Pearling company fined $60,000 over drift diving for pearls off Broome

Information status

All announcements issued prior to 1 July 2017 were issued by the former Department of Commerce. Announcements listed here are the latest versions available, but may be subject to review. For more information on this announcement, please contact online@dmirs.wa.gov.au.

A pearling company has been fined $60,000 by the Broome Magistrates Court after pleading guilty to a charge of failing to provide and maintain a safe working environment for its drift divers who collected pearls off Eighty Mile Beach, south of Broome.

Paspaley Pearling Company Pty Ltd was charged under the Occupational Safety and Health Act 1984 after an investigation sparked by the drowning of Jarrod Hampton whilst drift diving for pearls in April 2012. The company was also ordered to pay costs of $5,000.

The drift diving operation involved several divers manually collecting pearls from the sea floor by being towed by a slow-moving vessel. The divers receive their oxygen from airlines connected to a compressor on board the boat and is secured to their weight belt which has a quick release mechanism so the diver can disconnect from the airline in an emergency. Horizontal work lines are suspended from the vessel by weights. Divers can hold on to these work lines while working on the sea floor, but are not attached to them.

Mr Hampton was an experienced, competent and suitably qualified scuba diver but, prior to the departure of the vessel ‘Paspaley II’ from Broome on 12 April 2012, did not have any experience as a drift diver. However, Mr Hampton had passed a medical examination and successfully completed a pearl diving induction course in Darwin in February 2012.

On the first day of diving on 13 April 2012, Mr Hampton carried out nine drift dives without incident. On 14 April 2012, Mr Hampton reported to the Head Diver that he had surfaced during an earlier dive when his visibility was reduced after the sea floor was disturbed.

Later, Mr Hampton was carrying out his eighth drift dive for the day in up to 15 metres of water when a crew member on board saw that he had surfaced prematurely. The skipper was notified and thought that Mr Hampton was continuing with the dive when he disappeared below the surface. The skipper decided to call off the dive, signalling to the other divers to return by striking the boat’s ladder with a hammer.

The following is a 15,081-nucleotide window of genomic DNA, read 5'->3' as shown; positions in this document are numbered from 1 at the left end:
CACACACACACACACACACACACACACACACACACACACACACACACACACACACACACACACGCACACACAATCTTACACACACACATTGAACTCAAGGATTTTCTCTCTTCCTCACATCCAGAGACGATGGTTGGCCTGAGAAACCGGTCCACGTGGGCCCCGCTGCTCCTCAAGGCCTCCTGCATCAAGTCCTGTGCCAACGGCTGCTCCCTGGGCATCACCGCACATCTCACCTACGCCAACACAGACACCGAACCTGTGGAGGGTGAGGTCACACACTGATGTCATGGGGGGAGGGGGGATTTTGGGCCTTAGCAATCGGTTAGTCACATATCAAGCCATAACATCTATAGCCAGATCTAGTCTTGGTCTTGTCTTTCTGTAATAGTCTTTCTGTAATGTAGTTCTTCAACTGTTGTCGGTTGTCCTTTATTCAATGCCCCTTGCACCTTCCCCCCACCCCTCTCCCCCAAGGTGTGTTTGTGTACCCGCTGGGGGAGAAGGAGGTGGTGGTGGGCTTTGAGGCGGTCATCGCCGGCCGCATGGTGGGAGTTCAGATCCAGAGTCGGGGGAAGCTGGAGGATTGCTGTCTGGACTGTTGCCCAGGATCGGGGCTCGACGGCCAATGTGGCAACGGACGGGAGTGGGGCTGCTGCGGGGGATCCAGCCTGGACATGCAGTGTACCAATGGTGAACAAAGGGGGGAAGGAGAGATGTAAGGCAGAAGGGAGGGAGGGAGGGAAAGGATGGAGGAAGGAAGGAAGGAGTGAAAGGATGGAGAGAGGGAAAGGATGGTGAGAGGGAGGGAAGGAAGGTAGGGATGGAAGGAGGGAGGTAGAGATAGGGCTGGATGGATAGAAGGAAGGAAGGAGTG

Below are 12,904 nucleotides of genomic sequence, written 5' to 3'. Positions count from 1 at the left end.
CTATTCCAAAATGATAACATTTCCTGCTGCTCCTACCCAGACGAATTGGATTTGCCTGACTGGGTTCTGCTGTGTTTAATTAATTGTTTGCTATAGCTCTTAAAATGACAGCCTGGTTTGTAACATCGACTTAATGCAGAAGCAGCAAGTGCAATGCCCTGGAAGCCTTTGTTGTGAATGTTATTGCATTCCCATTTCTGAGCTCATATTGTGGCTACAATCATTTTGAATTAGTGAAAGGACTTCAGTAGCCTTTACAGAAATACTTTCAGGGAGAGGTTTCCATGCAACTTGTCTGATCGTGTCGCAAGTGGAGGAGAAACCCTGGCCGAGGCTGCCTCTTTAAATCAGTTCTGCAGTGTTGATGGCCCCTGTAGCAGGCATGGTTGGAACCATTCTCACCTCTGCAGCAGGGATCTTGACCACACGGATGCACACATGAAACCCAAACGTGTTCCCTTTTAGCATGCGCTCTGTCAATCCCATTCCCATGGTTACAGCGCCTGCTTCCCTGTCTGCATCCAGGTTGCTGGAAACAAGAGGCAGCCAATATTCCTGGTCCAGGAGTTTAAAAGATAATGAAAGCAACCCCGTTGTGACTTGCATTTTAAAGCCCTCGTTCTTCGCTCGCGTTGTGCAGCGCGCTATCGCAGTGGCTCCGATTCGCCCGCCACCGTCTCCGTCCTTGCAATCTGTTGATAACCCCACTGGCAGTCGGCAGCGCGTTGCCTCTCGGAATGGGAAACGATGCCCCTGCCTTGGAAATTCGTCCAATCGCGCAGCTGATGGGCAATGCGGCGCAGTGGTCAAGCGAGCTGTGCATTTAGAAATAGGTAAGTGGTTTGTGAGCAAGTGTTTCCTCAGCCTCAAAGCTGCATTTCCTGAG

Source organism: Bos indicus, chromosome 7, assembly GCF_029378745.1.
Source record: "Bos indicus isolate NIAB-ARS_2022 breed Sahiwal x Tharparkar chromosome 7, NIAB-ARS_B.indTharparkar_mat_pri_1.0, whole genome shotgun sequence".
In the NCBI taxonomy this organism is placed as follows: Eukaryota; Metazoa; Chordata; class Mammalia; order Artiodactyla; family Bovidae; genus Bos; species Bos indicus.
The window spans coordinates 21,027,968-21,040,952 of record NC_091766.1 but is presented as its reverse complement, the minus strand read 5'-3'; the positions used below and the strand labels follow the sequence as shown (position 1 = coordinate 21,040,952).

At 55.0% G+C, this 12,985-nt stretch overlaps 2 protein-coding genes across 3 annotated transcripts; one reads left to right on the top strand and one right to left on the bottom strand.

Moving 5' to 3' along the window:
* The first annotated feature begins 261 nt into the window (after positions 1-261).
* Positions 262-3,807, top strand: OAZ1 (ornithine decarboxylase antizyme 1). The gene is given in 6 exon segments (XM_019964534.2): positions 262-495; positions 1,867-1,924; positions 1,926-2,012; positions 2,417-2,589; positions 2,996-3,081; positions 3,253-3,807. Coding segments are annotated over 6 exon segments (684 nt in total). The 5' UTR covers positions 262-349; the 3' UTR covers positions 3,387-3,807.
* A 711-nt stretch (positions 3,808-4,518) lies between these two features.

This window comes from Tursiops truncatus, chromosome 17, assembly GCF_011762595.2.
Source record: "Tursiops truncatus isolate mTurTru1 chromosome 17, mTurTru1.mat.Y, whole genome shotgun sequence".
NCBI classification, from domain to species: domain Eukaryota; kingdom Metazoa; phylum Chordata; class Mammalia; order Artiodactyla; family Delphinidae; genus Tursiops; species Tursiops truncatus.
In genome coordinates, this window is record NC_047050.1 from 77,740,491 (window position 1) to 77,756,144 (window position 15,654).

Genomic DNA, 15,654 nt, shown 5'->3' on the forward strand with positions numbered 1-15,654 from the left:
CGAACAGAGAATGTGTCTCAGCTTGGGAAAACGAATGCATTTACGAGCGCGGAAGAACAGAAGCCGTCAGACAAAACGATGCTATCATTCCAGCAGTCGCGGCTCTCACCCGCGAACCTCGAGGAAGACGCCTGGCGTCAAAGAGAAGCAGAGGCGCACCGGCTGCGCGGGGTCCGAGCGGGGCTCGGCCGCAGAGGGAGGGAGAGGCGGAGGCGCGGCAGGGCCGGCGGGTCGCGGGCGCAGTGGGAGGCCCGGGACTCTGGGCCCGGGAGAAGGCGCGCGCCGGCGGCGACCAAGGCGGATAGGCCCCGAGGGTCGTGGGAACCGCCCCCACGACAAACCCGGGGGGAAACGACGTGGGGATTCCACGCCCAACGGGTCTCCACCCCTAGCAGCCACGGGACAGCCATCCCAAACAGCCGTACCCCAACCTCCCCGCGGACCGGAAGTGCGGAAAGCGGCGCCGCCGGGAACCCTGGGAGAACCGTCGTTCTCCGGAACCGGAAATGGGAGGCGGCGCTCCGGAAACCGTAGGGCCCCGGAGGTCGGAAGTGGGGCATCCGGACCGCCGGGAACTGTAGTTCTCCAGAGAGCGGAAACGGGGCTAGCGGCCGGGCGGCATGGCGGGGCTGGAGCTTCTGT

A deckhand began pulling Mr Hampton’s heavy airline towards the vessel. When Mr Hampton appeared at the boat, he was unconscious and was pulled aboard by crew members and other divers who, by then, had re-surfaced. There were attempts to revive Mr Hampton. Witnesses say it took between five and 10 minutes, or more, for Mr Hampton to be brought to the back of the boat.

At the time of tragedy, the Paspaley Pearling Company did not have a written emergency procedure for the rescue and retrieval of an incapacitated diver from the water, and the crew on board the vessel had not practised any emergency drills in preparation for such an event.

A WorkSafe investigation found that the company could have put in place a number of practicable measures for the retrieval of an incapacitated diver from the water and then provide them with emergency assistance, including:

  • a procedure which identified the roles of each crew member and steps to be taken by the crew, the divers and the skipper in an emergency; and/or
  • a procedure which treated as an emergency any instance where a diver re-surfaced during a dive and did not immediately make a positive signal; and/or
  • a crew member to be positioned at the back of boat, near emergency equipment, who has the task of keeping watch over the divers and to enter the water to provide assistance to an incapacitated diver; and/or
  • providing employees with training and information in the use of the emergency procedures and conduct regular practice drills; and/or
  • providing and maintaining resuscitation equipment, such as defibrillator.

WorkSafe WA Commissioner Lex McCulloch said divers are operating in a hazardous working environment, so require an effective emergency plan to be in place.

“Working underwater is a high risk operation with potentially fatal consequences if anything goes wrong,” Mr McCulloch said.

“Employers should have procedures which quickly identify a diver in trouble and facilitate a retrieval of the diver from the water on to the boat.”

Soon after the fatality, the company introduced standard operating procedures and an emergency plan which allocates a role to each crew member for the recovery of an incapacitated drift driver, either underwater or on the surface. One crew member is tasked with keeping watch during the dive and another is capable of being a rescue swimmer. Rescue and resuscitation equipment is located at the back of the boat and emergency drills are practised.

Further information on workplace safety can be obtained by telephoning WorkSafe on 1300 307877 or visit the website at www.worksafe.wa.gov.au.

Media contact: Candace Beilby 6551 1930 or 0411 258 721 (media enquiries only)
candace.beilby@commerce.wa.gov.au 
Follow @WorkSafeWA on Twitter

WorkSafe
Media release
19 Oct 2015

Share this page:

Last modified: